The Guardian is beyond parody, is its own parody. Here George Monbiot worries that extending life expectancy will favour the rich and not the poor.
'Longevity science may divide us into treated and untreated.'It would make a dog laugh. Scientists are making strides to keep us all alive much longer and Mr. Monbiot thinks it might be unfair.
Already, on this planet of finite resources, rich and poor are locked into unacknowledged conflict, as hyperconsumption reduces the planet's capacity to sustain life. Grain is used to produce meat rather than feed people directly; the safe operating space for humanity is narrowed by greenhouse gases, industrial pollutants, freshwater depletion and soil erosion. It's hard, after a while, to see how this could produce any outcome other than a direct competition for the means of life, which some must win and others must lose. Perhaps the rich must die so that the poor can live.
This continual worry about 'fairness', which dominated thought in the West thirty years ago, when I was at university, is a very powerful and morbid intellectual paradigm and has given birth to a thousand bad things. We have to be conscious of it and argue against it. It is the not so distant cousin of egalitarianism, puritanism and socialism. It is one of the various things that has taken the place of the sacred in Western people's lives.
Then Messrs Hague and Osborne want a statue of the overhyped Gandhi in Parliament Square to go with Nelson Mandela. (Mandela was for years a Communist and was always on the extreme left but at least Mandela was not England's enemy, if only because white South Africa had been given its independence from Britain before his time). By agitating for independence from Britain, which would have happened at some point in any case, Gandhi must take some of the blame for the bloodshed at partition, when up to a million people were killed in intercommunal violence. That puts the Amritsar massacre, which made Gandhi lose trust in Britain, into perspective. Like Ireland, India was only ever united under British rule and when the British left both countries partition was inevitable .
I prefer to think of Lord Curzon's attractive statue in Carlton House Terrace, which I know well. What would he think of Gandhi and Mandela outranking him? I imagine Curzon would say it was 'ghastly', said with his characteristic short Midlands 'a' sound. He considered the long 'a' middle class. (Gladstone, by the way, also used a short 'a' - we know this because of his famous assertion,
All the world over I back the masses against the classes.He clearly said 'classes' to rhyme with 'masses'.)
George Washington, a traitor who fought an unnecessary and unjust war against his king, is in Trafalgar Square, for some reason. I try to avert my eyes from him and instead look affectionately at the statue next to his, of King James II. New York is named after James II but New Yorkers do not seem to care about him. Cromwell, shamefully, stands in front of the Houses of Parliament across the road from Parliament Square, erected at Lord Rosebery's personal expense. The statue pleased the Nonconformists and made the Irish Catholics, rightly, furious.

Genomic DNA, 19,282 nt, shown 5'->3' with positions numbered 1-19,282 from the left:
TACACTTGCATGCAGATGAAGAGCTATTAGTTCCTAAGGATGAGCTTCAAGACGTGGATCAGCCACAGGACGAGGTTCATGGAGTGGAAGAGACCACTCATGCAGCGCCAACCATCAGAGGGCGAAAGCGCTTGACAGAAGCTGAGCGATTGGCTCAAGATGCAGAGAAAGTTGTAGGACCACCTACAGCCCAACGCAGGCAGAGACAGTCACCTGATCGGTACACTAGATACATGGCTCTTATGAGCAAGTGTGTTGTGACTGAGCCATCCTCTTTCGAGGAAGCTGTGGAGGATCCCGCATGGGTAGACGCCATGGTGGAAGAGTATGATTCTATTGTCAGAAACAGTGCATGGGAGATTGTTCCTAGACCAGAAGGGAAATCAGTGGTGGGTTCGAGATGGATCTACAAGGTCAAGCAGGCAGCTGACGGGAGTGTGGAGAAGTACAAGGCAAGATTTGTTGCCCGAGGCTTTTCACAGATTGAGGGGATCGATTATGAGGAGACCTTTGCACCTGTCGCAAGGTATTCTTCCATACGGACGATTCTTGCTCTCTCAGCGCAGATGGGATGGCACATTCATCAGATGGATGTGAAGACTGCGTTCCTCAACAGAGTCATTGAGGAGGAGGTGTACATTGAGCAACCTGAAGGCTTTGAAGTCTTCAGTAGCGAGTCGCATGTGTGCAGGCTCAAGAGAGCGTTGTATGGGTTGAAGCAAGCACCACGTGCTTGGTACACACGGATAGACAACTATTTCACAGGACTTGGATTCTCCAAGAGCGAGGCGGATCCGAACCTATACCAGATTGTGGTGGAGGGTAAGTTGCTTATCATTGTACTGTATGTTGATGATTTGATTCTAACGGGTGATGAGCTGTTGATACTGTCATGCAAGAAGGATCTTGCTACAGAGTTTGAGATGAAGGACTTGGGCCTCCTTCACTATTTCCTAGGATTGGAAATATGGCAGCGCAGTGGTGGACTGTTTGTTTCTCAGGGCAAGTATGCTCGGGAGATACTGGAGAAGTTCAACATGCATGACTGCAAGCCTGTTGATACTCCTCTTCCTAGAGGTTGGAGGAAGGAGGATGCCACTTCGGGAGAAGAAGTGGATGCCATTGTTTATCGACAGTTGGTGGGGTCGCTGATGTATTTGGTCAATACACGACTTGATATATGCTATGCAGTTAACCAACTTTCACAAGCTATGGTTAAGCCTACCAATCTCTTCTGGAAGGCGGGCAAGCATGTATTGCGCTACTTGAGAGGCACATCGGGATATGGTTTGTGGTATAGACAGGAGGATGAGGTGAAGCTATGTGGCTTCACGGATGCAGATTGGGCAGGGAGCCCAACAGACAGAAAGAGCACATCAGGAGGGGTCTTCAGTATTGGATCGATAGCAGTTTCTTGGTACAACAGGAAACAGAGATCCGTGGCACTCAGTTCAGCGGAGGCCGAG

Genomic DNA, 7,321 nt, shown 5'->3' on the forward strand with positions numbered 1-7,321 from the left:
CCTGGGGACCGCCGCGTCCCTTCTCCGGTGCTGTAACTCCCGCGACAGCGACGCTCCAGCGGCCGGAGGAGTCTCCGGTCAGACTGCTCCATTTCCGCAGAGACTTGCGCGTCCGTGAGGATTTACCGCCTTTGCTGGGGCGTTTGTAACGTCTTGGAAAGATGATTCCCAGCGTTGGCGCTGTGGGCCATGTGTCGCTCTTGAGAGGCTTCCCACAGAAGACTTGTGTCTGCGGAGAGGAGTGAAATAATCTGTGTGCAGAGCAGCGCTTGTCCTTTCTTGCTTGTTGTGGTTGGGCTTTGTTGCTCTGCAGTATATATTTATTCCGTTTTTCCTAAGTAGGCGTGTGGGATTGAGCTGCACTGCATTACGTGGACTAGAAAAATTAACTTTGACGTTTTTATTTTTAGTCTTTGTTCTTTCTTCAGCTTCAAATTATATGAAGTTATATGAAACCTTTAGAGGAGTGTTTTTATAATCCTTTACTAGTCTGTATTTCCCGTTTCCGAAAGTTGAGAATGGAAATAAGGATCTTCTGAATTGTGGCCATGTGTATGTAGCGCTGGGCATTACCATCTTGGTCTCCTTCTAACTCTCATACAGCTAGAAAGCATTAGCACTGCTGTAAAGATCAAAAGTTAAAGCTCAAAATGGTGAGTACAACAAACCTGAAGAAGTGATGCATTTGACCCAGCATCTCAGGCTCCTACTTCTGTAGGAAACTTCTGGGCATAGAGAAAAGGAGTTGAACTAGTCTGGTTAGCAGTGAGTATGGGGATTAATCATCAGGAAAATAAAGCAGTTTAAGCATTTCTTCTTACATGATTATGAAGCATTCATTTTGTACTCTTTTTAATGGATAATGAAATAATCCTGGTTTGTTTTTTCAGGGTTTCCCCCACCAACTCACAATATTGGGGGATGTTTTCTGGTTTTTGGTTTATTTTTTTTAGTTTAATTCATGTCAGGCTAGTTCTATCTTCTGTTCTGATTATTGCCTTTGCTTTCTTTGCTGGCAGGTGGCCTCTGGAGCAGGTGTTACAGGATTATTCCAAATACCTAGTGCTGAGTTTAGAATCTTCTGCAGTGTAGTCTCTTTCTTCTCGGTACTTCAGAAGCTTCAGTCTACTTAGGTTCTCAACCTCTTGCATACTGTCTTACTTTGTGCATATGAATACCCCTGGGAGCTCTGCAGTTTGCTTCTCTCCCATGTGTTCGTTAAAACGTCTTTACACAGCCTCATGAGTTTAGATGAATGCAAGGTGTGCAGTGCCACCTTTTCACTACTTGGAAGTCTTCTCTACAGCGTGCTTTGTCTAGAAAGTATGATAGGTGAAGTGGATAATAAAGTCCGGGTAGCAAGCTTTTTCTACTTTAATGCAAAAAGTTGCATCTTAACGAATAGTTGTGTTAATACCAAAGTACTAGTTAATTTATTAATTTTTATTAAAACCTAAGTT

Finally, yet another story of high-minded people being persecuted for refusing to provide their catering services for homosexual marriages. In this case, some brave bakers refused to make a cake saying,
Support gay marriage.This is about free speech, about an Englishman's (in this case a Northern Irishman's) right to write what he likes (or not write what he does not like) on his cake. Freedom of speech, however, is not given much protection in the UK. It is another illustration, if one were needed, of the truth of A.J. Balfour's observation,
Society is constantly persecuting.It is too late to say that the UK is, by law, a Christian country, and, anyway, it is not true: this incident took place in Northern Ireland, whereas it is only England and Scotland that have established churches and are therefore officially Christian. The Churches of Ireland and Wales were disestablished a long time ago. Still, until very recently, say the 1980s, Christianity was the basis of British public culture. Now, as far as the question of homosexuality is concerned, it is actually almost illegal to uphold what was until the late 1970s unquestioned Christian teaching in all the churches. This is a remarkable development that has been little remarked.